Like elsewhere in the world, Moslems in Somalia are celebrating the holy month of Ramadan. As the sun sets, families gather together to break their fast with generous dinners and special treats.
But faced with the country’s longest drought, many people are struggling to make ends meet.
Five consecutive failed rainy seasons has withered local crops and millions of livestock that are central to people’s diets have died.
"When there is drought in Somalia it is more likely that the farmers will produce less. That is one of the main factors for the soaring price of food and other basic commodities,” said Dr Ahmed Khadar Abdi Jama, an economics lecturer at Somalia University.
He said the second reason was Russia’s war in Ukraine.
“As you know Somalia imports almost more than thirty per cent of the food consumed in the country," he said.
The typical Ramadan evening meal includes samosas and other snacks, something to drink like tea or coffee, with a main dish of rice or flatbread with camel, goat, chicken or fish, and finally, dessert.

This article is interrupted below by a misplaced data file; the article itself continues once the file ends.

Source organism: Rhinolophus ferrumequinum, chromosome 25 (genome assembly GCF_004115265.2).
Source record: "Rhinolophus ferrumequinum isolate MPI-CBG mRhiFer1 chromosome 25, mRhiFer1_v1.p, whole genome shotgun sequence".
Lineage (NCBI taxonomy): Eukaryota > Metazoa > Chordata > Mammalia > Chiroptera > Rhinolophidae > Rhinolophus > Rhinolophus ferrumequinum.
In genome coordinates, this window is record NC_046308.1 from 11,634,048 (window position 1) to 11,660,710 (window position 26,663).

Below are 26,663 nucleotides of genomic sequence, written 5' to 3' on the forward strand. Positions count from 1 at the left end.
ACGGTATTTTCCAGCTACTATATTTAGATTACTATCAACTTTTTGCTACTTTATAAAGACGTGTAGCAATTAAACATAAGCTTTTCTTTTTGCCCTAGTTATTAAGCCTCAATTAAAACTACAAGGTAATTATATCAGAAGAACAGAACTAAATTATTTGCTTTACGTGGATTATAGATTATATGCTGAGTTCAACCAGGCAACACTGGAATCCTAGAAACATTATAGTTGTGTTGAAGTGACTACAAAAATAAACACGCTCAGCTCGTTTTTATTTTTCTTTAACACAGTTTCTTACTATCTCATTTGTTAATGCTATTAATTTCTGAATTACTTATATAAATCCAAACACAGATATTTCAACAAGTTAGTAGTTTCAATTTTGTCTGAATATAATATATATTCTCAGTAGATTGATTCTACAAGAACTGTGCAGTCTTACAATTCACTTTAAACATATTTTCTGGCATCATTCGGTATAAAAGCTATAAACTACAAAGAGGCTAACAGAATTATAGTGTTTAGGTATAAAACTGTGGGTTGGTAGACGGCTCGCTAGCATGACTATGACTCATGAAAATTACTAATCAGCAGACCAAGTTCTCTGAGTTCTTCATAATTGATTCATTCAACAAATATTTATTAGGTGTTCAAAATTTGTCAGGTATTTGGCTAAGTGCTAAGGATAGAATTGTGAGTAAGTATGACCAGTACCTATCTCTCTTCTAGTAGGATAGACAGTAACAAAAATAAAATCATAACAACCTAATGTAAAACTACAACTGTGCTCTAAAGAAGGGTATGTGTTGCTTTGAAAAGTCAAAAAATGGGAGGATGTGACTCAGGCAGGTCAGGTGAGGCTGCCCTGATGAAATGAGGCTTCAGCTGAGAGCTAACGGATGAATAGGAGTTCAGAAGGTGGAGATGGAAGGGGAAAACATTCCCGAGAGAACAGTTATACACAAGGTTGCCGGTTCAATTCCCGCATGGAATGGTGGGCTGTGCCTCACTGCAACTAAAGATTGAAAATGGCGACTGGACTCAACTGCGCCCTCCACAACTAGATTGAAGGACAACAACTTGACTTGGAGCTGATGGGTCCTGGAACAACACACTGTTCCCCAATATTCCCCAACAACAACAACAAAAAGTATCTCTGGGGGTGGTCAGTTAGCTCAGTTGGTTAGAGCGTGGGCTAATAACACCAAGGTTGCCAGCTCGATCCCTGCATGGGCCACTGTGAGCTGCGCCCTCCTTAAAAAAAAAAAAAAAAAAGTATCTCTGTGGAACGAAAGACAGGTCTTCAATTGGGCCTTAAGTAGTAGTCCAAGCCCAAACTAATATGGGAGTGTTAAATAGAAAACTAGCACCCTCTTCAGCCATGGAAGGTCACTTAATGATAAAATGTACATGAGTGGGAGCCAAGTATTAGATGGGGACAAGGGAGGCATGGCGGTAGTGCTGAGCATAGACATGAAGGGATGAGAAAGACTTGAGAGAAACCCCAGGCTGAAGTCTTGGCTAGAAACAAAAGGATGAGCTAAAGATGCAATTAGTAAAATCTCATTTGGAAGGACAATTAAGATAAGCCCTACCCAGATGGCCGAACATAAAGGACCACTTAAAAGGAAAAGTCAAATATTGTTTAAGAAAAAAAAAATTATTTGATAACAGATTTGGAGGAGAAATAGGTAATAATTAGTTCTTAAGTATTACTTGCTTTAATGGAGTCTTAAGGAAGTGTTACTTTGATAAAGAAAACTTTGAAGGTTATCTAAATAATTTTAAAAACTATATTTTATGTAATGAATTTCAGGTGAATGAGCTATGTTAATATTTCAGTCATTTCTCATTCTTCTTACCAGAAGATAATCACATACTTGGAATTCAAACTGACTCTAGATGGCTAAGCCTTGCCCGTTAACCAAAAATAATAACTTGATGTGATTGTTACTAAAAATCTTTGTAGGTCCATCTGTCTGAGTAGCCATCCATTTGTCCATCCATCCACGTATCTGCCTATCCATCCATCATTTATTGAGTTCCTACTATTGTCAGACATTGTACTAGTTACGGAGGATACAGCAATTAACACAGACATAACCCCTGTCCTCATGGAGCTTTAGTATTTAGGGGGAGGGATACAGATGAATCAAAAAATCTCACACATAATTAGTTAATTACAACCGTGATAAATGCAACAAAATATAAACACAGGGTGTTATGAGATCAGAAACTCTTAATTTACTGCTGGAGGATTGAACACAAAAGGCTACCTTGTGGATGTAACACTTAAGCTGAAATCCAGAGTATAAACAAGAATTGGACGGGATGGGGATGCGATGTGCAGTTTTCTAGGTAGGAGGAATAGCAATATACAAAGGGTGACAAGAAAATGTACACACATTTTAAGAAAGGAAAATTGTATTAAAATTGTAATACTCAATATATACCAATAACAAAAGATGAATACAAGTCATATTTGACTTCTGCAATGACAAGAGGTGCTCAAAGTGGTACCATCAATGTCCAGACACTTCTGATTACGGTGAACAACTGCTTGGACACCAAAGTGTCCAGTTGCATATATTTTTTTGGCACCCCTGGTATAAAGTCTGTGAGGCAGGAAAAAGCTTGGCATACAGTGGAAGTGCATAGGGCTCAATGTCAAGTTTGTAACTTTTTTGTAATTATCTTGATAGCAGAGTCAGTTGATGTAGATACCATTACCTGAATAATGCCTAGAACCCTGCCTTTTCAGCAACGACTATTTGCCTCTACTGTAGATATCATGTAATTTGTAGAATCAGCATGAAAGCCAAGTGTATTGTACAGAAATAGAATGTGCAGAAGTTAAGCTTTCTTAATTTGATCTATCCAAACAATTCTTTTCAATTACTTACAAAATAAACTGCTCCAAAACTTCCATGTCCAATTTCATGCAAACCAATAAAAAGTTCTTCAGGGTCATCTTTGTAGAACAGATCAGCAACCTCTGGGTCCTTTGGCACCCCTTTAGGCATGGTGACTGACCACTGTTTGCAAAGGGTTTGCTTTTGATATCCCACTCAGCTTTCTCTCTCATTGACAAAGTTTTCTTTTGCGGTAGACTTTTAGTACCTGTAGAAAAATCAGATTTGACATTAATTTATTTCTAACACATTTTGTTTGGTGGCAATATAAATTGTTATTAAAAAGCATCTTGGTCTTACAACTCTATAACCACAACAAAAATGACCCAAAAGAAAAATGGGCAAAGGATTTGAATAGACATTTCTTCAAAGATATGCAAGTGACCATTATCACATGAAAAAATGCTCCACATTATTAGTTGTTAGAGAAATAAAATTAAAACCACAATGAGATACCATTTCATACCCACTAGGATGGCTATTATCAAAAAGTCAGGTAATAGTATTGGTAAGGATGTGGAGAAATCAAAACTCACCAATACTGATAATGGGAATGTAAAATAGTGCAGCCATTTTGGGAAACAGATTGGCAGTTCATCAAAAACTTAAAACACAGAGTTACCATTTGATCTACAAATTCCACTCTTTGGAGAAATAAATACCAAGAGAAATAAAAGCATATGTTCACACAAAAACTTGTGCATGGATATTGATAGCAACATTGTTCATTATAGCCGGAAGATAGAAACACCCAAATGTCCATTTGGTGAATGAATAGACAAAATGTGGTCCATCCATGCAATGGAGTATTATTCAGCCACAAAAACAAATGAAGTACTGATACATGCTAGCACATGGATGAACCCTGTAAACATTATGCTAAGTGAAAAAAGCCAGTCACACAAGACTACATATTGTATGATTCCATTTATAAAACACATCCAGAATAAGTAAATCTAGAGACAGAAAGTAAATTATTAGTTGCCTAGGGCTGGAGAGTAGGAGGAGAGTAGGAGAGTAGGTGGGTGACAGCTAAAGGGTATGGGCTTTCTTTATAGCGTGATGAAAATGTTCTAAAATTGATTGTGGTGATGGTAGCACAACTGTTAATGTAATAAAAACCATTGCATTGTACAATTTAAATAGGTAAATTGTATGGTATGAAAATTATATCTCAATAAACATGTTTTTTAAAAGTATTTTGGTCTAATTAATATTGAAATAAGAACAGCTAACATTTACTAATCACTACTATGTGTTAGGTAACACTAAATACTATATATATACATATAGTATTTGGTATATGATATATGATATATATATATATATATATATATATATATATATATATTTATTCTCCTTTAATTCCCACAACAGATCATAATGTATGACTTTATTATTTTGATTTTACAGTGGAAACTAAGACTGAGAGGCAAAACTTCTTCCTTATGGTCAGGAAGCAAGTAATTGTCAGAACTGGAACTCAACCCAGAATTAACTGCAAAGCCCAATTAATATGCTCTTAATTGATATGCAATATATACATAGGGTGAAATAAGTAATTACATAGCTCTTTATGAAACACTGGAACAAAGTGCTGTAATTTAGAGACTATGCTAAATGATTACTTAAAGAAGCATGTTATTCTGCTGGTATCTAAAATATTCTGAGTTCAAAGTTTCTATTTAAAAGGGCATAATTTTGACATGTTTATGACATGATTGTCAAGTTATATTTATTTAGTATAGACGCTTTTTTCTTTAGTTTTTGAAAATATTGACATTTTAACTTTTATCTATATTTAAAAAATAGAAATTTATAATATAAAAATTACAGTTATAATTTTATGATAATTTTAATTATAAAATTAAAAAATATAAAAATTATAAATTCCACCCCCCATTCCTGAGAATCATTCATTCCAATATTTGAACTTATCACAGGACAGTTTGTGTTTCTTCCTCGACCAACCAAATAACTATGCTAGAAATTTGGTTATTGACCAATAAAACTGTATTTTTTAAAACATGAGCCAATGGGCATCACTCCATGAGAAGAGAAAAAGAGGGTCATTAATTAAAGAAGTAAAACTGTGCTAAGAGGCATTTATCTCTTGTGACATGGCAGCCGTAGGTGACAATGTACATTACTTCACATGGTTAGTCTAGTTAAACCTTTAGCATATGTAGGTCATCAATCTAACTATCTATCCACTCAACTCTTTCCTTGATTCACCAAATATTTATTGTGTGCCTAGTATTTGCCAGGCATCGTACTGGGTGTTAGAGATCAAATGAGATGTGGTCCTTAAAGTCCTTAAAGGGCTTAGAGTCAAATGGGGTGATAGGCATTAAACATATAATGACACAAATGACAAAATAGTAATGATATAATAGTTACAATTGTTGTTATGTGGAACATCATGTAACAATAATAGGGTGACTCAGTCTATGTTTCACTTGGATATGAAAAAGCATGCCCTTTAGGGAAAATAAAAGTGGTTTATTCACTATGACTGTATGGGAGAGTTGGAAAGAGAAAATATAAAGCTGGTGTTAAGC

But for the more than 1 million Somalis who have fled their homes in search of help because of the drought, this is no longer possible. Hadiiq Abdulle Mohamed is one of them.
She queued for hours at a displacement camp in the capital, Mogadishu, to collect food for her family. Their evening meal will consist of water and whatever else might be at hand.
Appeal for assistance
The imams of mosques in the city are leading efforts to encourage the wealthy and others who can afford it to sympathize with the poor and give generously.
"We must assist brothers and sisters who are poor and affected by the drought by providing them with food, so they may break their fast. Let us increase alms and good deeds during Ramadan,” said Imam Sheikh Abdikarim Isse Ali.
The holy months is traditionally a time for giving of alms and forgiveness throughout the Muslim world.